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From Middle French desplacer (French: déplacer).


  • (UK) IPA(key): /dɪsˈpleɪs/, /dɪzˈpleɪs/
  • (file)
  • (US) IPA(key): /dɪsˈpleɪs/
  • Rhymes: -eɪs


displace (third-person singular simple present displaces, present participle displacing, simple past and past participle displaced)

  1. To put out of place; to disarrange.
  2. To move something, or someone, especially to forcibly move people from their homeland.
    • 2023 May 8, “Manipur: Thousands displaced as ethnic clashes grip north-eastern state”, in BBC News[1]:
      Manipur: Thousands displaced as ethnic clashes grip north-eastern state
  3. To supplant, or take the place of something or someone; to substitute.
  4. To replace, on account of being superior to or more suitable than that which is being replaced.
    Electronic calculators soon displaced the older mechanical kind.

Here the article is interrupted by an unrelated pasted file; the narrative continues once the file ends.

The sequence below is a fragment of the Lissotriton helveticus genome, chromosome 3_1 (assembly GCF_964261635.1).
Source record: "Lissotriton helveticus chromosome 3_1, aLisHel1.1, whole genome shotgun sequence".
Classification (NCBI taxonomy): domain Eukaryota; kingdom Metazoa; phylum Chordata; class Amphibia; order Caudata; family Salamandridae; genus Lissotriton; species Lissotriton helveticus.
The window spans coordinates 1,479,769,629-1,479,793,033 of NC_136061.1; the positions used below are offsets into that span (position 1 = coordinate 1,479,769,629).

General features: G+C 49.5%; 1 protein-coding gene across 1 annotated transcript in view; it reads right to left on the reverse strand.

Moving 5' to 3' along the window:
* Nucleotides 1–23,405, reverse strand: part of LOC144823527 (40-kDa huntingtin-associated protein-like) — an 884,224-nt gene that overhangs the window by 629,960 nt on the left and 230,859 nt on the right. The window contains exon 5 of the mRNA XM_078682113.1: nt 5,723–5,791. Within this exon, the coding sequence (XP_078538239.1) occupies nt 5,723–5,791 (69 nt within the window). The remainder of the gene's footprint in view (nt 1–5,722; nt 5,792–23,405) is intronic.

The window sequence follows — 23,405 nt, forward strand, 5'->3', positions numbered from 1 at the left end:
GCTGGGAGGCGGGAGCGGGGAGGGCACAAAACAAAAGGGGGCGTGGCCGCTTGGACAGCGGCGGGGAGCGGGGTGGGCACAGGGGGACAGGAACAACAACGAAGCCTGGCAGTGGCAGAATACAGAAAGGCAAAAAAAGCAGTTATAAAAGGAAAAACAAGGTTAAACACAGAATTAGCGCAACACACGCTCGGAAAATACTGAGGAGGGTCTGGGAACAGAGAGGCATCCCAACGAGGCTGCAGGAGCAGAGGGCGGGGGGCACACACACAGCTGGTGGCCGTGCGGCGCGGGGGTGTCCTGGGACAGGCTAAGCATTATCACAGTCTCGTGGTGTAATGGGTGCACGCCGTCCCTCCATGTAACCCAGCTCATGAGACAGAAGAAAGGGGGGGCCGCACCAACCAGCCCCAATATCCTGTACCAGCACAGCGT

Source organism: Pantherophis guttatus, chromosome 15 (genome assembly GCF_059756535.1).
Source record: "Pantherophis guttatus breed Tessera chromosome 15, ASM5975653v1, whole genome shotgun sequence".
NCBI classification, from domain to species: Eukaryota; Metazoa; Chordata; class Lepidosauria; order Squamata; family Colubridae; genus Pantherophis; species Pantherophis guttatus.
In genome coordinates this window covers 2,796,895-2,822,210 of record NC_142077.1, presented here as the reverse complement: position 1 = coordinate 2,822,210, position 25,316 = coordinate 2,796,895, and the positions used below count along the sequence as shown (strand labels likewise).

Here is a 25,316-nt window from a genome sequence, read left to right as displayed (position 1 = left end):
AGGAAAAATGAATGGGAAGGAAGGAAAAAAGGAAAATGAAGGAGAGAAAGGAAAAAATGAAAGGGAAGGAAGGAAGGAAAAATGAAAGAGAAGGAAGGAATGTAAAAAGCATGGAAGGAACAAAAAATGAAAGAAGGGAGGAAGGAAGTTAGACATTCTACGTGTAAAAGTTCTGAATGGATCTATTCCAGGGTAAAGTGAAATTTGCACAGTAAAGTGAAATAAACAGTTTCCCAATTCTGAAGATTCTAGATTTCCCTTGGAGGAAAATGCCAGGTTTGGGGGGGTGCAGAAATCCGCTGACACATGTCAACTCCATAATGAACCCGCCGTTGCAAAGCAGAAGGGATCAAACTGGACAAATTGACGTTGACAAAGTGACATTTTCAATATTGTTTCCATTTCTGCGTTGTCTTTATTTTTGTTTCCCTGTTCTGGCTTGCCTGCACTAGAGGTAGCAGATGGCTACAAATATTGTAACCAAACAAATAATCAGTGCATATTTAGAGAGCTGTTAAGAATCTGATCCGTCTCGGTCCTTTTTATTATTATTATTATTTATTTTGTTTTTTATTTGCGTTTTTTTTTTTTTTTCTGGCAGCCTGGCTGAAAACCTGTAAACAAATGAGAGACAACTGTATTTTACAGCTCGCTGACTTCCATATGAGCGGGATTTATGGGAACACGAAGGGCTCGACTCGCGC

• 1950 January, Cecil J. Allen, “British Locomotive Practice and Performance”, in Railway Magazine, page 13:
      All have gone the same way, and since the war have displaced up-to-date steam power on all their principal services by the all-conquering diesel.
  5. (of a floating ship) To have a weight equal to that of the water displaced.
  6. (psychology) To repress.
    • 2017, Megan Garber, “The Case for Shyness”, in The Atlantic[2]:
      Freud considered shyness to be evidence of displaced narcissism.

Derived terms[edit]


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